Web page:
Chinese 'patriotic Education' Bans Dalai Lama Images, UN Rights Council Told

The International Campaign for Tibet has told the United Nations Human Rights Council that the Chinese government adopted a more pervasive approach to "patriotic education", including measures to micromanage Tibetan Buddhist monastic affairs; "legal education" programs for monks and nuns; and a ban on images of the Dalai Lama."

Matteo Mecacci, President of the International Campaign for Tibet, delivered a statement on behalf of the Helsinki Foundation for Human Rights at the interactive dialogue with the Special Rapporteur on Freedom of Religion at the 28th UN Human Rights Council in Geneva on Wednesday.

While in Geneva, Mecacci asked for support among the diplomatic community on Tibet related issues. He was accompanied by the ICT Head for UN Advocacy, Kai Mueller.

The Special Rapporteur in his report stressed that in some cases States promote hatred against religious minorities through deliberate policies of religious discrimination.

According to Mecacci, this is what systematically takes place in China with regard to Tibetan Buddhists, as China's Criminal Law is used to prosecute individuals, whose religious activities are equated with "separatism", leading to the fact that monks and nuns make up approximately 44 percent of the political prisoner population in Tibet.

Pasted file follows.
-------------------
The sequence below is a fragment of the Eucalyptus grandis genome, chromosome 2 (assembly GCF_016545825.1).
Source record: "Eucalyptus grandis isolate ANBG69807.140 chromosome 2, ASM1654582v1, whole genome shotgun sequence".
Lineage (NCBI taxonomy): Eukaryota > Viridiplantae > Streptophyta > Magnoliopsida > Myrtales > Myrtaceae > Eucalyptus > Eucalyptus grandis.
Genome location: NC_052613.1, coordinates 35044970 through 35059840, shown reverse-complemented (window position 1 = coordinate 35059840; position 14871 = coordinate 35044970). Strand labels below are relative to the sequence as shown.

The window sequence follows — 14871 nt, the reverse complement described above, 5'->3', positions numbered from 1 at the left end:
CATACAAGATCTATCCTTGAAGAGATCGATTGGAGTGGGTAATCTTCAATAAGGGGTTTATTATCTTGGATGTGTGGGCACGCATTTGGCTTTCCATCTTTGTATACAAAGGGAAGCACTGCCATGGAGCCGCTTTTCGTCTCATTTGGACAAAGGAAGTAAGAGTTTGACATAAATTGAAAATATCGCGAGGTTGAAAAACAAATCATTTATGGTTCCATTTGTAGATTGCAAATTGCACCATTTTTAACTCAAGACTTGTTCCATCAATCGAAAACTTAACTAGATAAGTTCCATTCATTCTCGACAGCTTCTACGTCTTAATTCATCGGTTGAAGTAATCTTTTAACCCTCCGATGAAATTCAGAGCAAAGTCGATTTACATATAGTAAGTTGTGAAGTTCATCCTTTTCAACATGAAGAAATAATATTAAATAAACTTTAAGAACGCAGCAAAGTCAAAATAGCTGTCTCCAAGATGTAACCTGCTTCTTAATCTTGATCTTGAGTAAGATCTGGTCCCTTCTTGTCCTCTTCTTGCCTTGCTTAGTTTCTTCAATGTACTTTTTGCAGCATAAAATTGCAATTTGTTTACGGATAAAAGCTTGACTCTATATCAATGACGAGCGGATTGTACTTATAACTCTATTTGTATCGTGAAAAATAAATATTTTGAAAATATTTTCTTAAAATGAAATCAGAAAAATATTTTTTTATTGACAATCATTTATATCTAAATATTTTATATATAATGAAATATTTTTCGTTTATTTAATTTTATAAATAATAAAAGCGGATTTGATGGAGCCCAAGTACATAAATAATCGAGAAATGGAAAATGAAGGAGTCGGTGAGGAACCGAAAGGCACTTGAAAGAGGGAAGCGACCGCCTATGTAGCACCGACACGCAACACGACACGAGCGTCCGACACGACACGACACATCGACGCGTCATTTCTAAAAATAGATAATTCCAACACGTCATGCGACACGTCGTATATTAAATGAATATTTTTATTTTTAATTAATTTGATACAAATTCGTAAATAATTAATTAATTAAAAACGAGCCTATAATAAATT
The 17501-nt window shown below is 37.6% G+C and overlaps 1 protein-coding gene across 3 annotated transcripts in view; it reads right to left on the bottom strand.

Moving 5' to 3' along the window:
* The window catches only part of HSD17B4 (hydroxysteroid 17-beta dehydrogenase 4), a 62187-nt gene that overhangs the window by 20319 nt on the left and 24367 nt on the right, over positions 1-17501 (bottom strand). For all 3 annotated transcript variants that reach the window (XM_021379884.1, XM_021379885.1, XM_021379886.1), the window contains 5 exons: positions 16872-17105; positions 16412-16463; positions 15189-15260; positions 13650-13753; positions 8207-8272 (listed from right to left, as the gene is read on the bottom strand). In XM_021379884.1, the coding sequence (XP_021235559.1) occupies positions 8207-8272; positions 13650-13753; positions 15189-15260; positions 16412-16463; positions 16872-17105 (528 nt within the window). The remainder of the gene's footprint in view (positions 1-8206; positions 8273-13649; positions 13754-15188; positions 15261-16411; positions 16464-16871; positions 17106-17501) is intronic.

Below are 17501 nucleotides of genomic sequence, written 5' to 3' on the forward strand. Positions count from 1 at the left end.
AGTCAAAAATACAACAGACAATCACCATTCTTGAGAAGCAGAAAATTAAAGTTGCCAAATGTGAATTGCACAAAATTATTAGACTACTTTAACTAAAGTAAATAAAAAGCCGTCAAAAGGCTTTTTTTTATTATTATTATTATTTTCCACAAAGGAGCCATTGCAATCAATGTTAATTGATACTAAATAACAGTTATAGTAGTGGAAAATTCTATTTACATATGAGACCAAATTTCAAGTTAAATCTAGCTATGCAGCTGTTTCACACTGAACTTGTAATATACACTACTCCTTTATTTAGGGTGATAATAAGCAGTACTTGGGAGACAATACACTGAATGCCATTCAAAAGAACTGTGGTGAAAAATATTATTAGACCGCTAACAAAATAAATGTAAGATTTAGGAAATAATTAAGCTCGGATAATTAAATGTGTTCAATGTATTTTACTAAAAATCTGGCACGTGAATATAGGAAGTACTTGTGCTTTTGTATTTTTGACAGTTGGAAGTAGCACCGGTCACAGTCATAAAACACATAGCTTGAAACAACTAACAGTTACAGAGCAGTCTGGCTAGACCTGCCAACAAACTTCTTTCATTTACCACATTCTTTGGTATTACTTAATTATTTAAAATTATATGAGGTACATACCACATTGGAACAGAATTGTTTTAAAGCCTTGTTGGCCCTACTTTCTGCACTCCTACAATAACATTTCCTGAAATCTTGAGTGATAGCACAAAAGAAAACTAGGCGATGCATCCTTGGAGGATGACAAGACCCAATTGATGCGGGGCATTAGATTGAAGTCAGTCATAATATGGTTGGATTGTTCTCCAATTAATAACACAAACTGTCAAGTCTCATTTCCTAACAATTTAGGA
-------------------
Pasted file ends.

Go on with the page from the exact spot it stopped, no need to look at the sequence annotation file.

He said that the deteriorating environment for Tibetan Buddhism worsened significantly after the Tibetan protests of March 2008.

In China, State media characterize patriotic education campaigns in Tibet as necessary means to guide "Tibetan Buddhism to keep in line with the socialist society".

In January 2012, a new policy of stationing Party officials in monasteries was announced. This measure requires a non-elected "Management Committee" to be installed in every monastery, particularly in influential centers of Tibetan Buddhist culture, and was adopted with the aim of ensuring that "monks and nuns do not take part in activities of splitting up the motherland and disturbing social order".

Moreover, in 2014 new measures were imposed in Driru county in the Tibet Autonomous Region, according to which monasteries deemed 'illegal' would be torn down.

The International Campaign for Tibet called upon the Human Rights Council to ensure freedom of religion in Tibet.

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